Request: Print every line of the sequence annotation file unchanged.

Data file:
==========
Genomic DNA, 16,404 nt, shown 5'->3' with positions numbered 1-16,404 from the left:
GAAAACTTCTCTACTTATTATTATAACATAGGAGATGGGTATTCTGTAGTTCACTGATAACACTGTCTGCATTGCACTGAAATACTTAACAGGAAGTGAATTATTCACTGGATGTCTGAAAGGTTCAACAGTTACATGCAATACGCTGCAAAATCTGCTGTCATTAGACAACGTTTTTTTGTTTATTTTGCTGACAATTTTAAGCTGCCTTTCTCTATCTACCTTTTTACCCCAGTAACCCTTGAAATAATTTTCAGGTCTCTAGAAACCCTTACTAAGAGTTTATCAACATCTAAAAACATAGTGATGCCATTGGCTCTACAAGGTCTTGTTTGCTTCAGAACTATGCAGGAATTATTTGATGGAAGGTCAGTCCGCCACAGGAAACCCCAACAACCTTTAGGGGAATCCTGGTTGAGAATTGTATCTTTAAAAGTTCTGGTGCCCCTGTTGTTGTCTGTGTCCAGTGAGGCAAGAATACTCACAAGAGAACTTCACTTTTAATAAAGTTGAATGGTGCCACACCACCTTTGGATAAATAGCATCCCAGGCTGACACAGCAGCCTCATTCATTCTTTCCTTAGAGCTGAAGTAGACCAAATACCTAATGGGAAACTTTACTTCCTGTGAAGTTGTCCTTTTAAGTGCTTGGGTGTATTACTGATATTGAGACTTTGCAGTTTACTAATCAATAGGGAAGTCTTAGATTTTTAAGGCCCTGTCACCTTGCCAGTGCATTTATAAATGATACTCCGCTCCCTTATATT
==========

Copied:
Genomic DNA, 16,404 nt, shown 5'->3' with positions numbered 1-16,404 from the left:
GAAAACTTCTCTACTTATTATTATAACATAGGAGATGGGTATTCTGTAGTTCACTGATAACACTGTCTGCATTGCACTGAAATACTTAACAGGAAGTGAATTATTCACTGGATGTCTGAAAGGTTCAACAGTTACATGCAATACGCTGCAAAATCTGCTGTCATTAGACAACGTTTTTTTGTTTATTTTGCTGACAATTTTAAGCTGCCTTTCTCTATCTACCTTTTTACCCCAGTAACCCTTGAAATAATTTTCAGGTCTCTAGAAACCCTTACTAAGAGTTTATCAACATCTAAAAACATAGTGATGCCATTGGCTCTACAAGGTCTTGTTTGCTTCAGAACTATGCAGGAATTATTTGATGGAAGGTCAGTCCGCCACAGGAAACCCCAACAACCTTTAGGGGAATCCTGGTTGAGAATTGTATCTTTAAAAGTTCTGGTGCCCCTGTTGTTGTCTGTGTCCAGTGAGGCAAGAATACTCACAAGAGAACTTCACTTTTAATAAAGTTGAATGGTGCCACACCACCTTTGGATAAATAGCATCCCAGGCTGACACAGCAGCCTCATTCATTCTTTCCTTAGAGCTGAAGTAGACCAAATACCTAATGGGAAACTTTACTTCCTGTGAAGTTGTCCTTTTAAGTGCTTGGGTGTATTACTGATATTGAGACTTTGCAGTTTACTAATCAATAGGGAAGTCTTAGATTTTTAAGGCCCTGTCACCTTGCCAGTGCATTTATAAATGATACTCCGCTCCCTTATATT